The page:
The tune of the day is
Ragtime Annie is an old fiddle tune standard, and many guitarist flatpick as well. The version here is the VERY basic, but it’s playable with anyone else.:) There is sometimes a 3rd part, but I chose not to include that here just to keep things simple.
Here is the guitar TAB and notation – Ragtime Annie – Gtr TAB
There was no lack of videos with which to demonstrate Ragtime Annie, so I randomly chose this one.
It’s rainy and wet here in the Midwest, and a perfectly good time to sit a spell with your guitar. Get it out – you’ll be glad that you did!
Today’s tune is
This North Carolina tune dating back at least to 1852 was originally titled Rainbow Schottische. I, for one, am certainly glad that the title has changed to Duck’s Eyeball, even though it’s a really weird name. In any event, it’s a really great tune that I found on YouTube being played by Rich Hartness and friends. It is crooked, meaning that it has some differently timed measure, or more or less measures than the standard 8 per A and B part. This has a 2/4 measure at the second ending of the A part, and if you listen to the video below, you’ll easily hear it. Lots of old-time fiddle tunes have crooked things in them, which makes them fun and challenging to play.:)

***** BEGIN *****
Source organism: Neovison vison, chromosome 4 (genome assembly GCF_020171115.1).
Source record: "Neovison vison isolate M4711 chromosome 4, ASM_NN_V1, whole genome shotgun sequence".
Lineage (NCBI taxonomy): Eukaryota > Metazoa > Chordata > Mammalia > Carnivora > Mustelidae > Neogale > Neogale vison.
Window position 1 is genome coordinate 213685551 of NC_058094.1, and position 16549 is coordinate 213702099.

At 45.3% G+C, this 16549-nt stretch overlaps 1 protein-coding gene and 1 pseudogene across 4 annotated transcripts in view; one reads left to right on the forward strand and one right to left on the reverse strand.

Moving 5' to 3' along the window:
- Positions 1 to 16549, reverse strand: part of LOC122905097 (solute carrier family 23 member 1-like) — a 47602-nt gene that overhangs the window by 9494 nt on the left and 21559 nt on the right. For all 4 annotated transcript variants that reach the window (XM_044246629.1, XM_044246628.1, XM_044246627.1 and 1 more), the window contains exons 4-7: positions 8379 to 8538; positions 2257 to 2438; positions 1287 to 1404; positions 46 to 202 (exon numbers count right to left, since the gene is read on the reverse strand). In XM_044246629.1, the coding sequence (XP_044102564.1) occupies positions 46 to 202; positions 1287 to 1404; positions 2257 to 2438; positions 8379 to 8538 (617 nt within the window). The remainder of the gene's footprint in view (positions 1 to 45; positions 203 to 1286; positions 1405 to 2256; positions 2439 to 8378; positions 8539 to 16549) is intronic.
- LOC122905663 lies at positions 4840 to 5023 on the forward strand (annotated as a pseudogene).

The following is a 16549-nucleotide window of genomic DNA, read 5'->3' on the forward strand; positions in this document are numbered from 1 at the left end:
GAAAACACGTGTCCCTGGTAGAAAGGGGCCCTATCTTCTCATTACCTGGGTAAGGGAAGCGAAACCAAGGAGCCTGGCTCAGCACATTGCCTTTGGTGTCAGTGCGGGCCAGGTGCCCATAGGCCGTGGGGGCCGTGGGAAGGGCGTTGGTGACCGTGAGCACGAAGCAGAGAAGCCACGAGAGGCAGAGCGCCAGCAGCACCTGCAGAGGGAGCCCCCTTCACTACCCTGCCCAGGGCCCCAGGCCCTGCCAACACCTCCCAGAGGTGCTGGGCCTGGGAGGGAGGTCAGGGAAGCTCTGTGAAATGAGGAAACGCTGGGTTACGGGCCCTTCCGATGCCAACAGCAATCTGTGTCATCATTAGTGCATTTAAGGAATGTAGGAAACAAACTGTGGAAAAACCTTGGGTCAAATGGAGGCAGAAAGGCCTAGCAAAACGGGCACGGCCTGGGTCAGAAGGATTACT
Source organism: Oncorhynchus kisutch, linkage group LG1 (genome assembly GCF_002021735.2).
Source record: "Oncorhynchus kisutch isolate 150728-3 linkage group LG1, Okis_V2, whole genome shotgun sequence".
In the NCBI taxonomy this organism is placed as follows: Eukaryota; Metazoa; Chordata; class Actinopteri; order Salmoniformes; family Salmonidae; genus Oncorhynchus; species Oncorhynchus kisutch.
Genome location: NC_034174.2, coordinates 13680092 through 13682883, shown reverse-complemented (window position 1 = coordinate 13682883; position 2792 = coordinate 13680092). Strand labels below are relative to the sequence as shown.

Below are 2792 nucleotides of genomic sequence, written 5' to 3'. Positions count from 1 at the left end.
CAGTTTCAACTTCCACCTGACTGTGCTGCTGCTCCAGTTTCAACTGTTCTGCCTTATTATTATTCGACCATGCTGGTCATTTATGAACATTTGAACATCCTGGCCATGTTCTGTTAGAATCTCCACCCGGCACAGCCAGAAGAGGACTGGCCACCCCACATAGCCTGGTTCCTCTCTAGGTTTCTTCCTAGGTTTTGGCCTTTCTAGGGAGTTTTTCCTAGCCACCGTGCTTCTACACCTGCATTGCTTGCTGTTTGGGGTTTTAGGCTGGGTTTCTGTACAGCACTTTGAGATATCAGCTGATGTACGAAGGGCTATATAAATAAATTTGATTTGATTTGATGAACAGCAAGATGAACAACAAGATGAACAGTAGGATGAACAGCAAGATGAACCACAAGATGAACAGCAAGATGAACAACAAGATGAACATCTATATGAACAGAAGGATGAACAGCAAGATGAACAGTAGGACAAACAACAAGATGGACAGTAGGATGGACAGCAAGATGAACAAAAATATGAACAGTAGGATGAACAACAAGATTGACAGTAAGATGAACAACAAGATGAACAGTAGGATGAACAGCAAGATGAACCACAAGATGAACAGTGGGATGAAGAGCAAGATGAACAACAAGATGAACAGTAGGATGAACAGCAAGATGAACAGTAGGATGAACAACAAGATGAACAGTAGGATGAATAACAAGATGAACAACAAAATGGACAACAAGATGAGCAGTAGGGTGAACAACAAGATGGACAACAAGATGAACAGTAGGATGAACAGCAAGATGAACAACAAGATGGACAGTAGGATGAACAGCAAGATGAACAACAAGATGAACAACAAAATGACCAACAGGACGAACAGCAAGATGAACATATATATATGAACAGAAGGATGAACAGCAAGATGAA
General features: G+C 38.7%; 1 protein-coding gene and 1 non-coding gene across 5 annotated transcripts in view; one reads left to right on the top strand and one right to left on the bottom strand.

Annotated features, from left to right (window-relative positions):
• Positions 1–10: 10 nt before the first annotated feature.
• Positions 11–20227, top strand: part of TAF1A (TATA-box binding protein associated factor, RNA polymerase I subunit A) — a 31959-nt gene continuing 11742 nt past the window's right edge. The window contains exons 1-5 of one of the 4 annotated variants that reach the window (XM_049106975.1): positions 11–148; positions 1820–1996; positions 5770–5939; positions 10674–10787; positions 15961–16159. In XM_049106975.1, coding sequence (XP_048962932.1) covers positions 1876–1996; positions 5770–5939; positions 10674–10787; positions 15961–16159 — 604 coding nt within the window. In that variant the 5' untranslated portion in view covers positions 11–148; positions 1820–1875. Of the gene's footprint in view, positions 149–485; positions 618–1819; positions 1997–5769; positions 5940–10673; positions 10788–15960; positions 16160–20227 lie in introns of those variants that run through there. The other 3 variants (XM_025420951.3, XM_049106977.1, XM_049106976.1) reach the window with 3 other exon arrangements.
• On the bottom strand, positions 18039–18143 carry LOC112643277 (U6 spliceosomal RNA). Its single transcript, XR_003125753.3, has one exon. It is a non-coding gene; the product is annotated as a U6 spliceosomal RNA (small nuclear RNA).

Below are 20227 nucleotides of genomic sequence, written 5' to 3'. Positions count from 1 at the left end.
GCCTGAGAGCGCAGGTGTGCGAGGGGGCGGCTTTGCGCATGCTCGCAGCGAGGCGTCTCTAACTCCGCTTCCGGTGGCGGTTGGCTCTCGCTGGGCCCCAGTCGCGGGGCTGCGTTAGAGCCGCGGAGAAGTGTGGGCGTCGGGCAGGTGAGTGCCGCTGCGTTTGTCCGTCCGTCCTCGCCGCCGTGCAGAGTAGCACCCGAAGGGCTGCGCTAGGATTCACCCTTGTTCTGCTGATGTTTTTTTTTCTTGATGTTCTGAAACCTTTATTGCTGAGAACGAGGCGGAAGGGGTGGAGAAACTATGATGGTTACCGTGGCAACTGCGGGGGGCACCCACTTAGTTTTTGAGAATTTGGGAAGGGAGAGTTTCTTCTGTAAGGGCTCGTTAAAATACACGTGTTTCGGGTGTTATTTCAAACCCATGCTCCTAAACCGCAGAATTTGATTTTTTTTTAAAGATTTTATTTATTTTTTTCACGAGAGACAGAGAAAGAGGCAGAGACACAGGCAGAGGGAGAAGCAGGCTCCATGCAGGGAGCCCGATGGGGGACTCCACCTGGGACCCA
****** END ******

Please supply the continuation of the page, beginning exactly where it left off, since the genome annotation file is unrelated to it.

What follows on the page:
Here is the guitar TAB and notation – Duck’s Eyeball – Gtr TAB
And the video mentioned above….
The sun is shining, the weather is mild, and it’s a great day to lift your spirits with a peppy tune. Go ahead – you’ll be glad that you did!
Today’s tune is a another French-Canadian tune called The Indian. What makes this tune so fun to play is that it begins in the key of G, and then switches to the key of C for the B part. On the surface, it looks fairly easy, but I found out real quick that it takes some work to play it up to speed. We have an accordion player in our group who, when this tune is called, really cranks it up tempo. That makes it fun, but definitely more challenging.:) THe melody does follow the chord structure a good part of the time, so that’s a little hint on how to place your fingers, as well as utilizing the open strings.
Here is the guitar TAB and notation – Indian, The – Gtr TAB
I could not find any video so that you could hear it played….
As always, put down the remote, the device, the cell, and pick up your guitar. You’ll be glad that you did!!
The tune of the day is
REEL de BEATRICE